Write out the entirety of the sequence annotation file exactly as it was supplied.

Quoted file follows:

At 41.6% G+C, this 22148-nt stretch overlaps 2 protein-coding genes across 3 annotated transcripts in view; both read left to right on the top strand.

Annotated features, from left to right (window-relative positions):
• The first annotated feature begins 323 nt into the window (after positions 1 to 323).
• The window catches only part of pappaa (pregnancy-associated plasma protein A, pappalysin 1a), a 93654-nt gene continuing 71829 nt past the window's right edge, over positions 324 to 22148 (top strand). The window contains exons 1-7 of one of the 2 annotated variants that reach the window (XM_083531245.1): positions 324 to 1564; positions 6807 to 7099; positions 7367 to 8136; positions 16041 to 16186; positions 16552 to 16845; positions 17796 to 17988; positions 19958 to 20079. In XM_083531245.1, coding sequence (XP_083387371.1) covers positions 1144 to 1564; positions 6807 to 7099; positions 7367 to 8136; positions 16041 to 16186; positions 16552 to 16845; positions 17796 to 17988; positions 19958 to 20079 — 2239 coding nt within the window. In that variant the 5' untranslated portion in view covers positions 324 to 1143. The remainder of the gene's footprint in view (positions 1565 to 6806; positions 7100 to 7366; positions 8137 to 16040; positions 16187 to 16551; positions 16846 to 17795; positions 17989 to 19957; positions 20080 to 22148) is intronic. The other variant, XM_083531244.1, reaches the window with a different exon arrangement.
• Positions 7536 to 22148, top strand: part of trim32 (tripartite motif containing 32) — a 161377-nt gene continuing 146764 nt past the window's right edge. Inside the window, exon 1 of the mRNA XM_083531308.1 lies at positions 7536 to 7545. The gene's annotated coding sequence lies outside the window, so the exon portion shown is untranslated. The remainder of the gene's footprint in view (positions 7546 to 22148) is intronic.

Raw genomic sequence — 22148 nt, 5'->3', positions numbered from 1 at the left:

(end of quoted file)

At 41.6% G+C, this 22148-nt stretch overlaps 2 protein-coding genes across 3 annotated transcripts in view; both read left to right on the top strand.

Annotated features, from left to right (window-relative positions):
• The first annotated feature begins 323 nt into the window (after positions 1 to 323).
• The window catches only part of pappaa (pregnancy-associated plasma protein A, pappalysin 1a), a 93654-nt gene continuing 71829 nt past the window's right edge, over positions 324 to 22148 (top strand). The window contains exons 1-7 of one of the 2 annotated variants that reach the window (XM_083531245.1): positions 324 to 1564; positions 6807 to 7099; positions 7367 to 8136; positions 16041 to 16186; positions 16552 to 16845; positions 17796 to 17988; positions 19958 to 20079. In XM_083531245.1, coding sequence (XP_083387371.1) covers positions 1144 to 1564; positions 6807 to 7099; positions 7367 to 8136; positions 16041 to 16186; positions 16552 to 16845; positions 17796 to 17988; positions 19958 to 20079 — 2239 coding nt within the window. In that variant the 5' untranslated portion in view covers positions 324 to 1143. The remainder of the gene's footprint in view (positions 1565 to 6806; positions 7100 to 7366; positions 8137 to 16040; positions 16187 to 16551; positions 16846 to 17795; positions 17989 to 19957; positions 20080 to 22148) is intronic. The other variant, XM_083531244.1, reaches the window with a different exon arrangement.
• Positions 7536 to 22148, top strand: part of trim32 (tripartite motif containing 32) — a 161377-nt gene continuing 146764 nt past the window's right edge. Inside the window, exon 1 of the mRNA XM_083531308.1 lies at positions 7536 to 7545. The gene's annotated coding sequence lies outside the window, so the exon portion shown is untranslated. The remainder of the gene's footprint in view (positions 7546 to 22148) is intronic.

Raw genomic sequence — 22148 nt, 5'->3', positions numbered from 1 at the left: